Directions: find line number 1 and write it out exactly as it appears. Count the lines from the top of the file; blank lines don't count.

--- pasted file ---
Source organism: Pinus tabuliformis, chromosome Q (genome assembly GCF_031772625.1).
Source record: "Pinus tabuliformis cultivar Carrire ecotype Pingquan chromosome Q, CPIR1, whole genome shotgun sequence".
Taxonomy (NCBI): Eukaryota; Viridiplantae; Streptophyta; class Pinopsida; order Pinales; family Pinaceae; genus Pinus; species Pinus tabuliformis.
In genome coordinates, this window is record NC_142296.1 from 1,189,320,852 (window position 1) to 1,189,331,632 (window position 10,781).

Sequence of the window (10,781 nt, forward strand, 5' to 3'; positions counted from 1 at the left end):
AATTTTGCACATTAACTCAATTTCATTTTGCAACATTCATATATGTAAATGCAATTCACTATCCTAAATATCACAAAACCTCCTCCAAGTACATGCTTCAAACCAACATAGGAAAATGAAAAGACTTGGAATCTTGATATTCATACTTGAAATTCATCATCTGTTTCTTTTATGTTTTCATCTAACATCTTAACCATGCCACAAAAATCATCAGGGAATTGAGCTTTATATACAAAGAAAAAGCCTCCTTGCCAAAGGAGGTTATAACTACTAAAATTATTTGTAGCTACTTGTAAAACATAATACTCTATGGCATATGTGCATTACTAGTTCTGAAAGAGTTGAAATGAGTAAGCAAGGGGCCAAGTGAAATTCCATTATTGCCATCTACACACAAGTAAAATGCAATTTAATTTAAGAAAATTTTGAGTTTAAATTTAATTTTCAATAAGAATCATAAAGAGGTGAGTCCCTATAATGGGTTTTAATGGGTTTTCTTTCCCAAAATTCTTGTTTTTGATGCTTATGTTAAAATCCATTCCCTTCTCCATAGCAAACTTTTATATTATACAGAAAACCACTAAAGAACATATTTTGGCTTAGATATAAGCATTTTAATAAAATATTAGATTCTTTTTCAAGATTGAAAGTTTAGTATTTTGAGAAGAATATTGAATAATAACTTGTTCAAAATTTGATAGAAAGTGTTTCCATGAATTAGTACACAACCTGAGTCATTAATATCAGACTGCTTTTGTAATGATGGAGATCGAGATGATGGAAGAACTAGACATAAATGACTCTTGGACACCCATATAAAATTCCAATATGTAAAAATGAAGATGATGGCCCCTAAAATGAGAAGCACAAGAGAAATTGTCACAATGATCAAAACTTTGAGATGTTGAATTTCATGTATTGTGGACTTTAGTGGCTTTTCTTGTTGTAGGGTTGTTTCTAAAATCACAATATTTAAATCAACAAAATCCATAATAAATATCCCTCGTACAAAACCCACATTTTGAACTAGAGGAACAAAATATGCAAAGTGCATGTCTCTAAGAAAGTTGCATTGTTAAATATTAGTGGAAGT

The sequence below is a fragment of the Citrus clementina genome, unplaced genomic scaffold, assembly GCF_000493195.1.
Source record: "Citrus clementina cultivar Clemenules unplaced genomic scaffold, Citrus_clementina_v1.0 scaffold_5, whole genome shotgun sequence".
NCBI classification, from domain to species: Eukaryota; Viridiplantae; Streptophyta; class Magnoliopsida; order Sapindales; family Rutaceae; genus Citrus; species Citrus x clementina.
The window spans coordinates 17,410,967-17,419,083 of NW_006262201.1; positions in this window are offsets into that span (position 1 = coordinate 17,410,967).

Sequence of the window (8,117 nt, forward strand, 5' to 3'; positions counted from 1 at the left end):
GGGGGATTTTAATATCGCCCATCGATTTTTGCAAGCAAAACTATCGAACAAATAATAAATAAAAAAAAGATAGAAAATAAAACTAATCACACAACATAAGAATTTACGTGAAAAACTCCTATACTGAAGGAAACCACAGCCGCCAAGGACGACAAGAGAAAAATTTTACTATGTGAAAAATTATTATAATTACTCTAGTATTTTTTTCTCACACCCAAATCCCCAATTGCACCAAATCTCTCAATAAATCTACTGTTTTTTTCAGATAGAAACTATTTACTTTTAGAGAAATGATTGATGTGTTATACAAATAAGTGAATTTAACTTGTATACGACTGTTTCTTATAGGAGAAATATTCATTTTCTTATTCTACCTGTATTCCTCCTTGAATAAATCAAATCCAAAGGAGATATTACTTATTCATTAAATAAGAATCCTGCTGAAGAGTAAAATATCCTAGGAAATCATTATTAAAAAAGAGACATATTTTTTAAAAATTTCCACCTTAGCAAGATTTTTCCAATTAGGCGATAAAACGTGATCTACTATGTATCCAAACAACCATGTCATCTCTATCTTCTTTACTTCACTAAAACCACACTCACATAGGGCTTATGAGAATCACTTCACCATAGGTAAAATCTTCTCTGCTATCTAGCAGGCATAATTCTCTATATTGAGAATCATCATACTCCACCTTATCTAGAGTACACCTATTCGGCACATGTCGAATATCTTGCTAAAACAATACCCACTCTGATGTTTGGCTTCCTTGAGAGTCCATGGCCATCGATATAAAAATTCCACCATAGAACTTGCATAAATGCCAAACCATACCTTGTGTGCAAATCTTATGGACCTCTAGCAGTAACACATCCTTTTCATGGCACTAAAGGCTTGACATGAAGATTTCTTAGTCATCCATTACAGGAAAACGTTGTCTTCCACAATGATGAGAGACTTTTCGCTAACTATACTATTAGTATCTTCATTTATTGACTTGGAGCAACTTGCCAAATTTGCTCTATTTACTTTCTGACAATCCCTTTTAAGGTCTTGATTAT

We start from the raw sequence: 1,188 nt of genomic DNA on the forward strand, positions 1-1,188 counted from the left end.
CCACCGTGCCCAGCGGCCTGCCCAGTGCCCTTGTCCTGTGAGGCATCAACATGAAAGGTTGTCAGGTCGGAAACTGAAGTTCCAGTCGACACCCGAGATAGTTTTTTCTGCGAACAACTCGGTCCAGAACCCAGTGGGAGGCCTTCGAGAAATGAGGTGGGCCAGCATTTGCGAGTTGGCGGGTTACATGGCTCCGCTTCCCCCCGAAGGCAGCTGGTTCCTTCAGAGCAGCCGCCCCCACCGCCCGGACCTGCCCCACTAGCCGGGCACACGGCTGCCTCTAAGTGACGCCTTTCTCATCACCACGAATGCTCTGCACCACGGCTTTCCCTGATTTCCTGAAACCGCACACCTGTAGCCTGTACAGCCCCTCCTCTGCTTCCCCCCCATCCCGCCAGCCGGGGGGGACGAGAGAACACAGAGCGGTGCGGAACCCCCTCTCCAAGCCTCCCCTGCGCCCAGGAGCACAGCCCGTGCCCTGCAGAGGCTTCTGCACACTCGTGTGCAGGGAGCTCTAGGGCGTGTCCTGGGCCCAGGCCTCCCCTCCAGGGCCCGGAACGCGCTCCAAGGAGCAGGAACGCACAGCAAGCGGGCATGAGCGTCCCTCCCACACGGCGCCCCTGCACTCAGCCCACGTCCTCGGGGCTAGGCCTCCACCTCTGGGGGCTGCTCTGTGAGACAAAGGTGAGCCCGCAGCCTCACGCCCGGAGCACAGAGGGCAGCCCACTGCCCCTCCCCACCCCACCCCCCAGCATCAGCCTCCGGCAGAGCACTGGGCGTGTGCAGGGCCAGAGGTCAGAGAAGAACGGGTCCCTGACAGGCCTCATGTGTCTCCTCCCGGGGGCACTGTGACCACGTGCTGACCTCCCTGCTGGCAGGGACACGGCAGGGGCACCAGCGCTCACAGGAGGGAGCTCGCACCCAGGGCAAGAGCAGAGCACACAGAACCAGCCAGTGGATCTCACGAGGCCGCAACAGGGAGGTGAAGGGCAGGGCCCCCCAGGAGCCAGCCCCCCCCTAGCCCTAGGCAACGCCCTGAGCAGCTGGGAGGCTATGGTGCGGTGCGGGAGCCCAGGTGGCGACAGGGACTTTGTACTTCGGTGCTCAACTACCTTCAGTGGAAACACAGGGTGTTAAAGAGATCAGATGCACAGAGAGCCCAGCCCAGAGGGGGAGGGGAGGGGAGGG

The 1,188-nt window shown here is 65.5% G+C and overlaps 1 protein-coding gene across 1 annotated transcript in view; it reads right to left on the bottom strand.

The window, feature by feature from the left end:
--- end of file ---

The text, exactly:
Source organism: Pinus tabuliformis, chromosome Q (genome assembly GCF_031772625.1).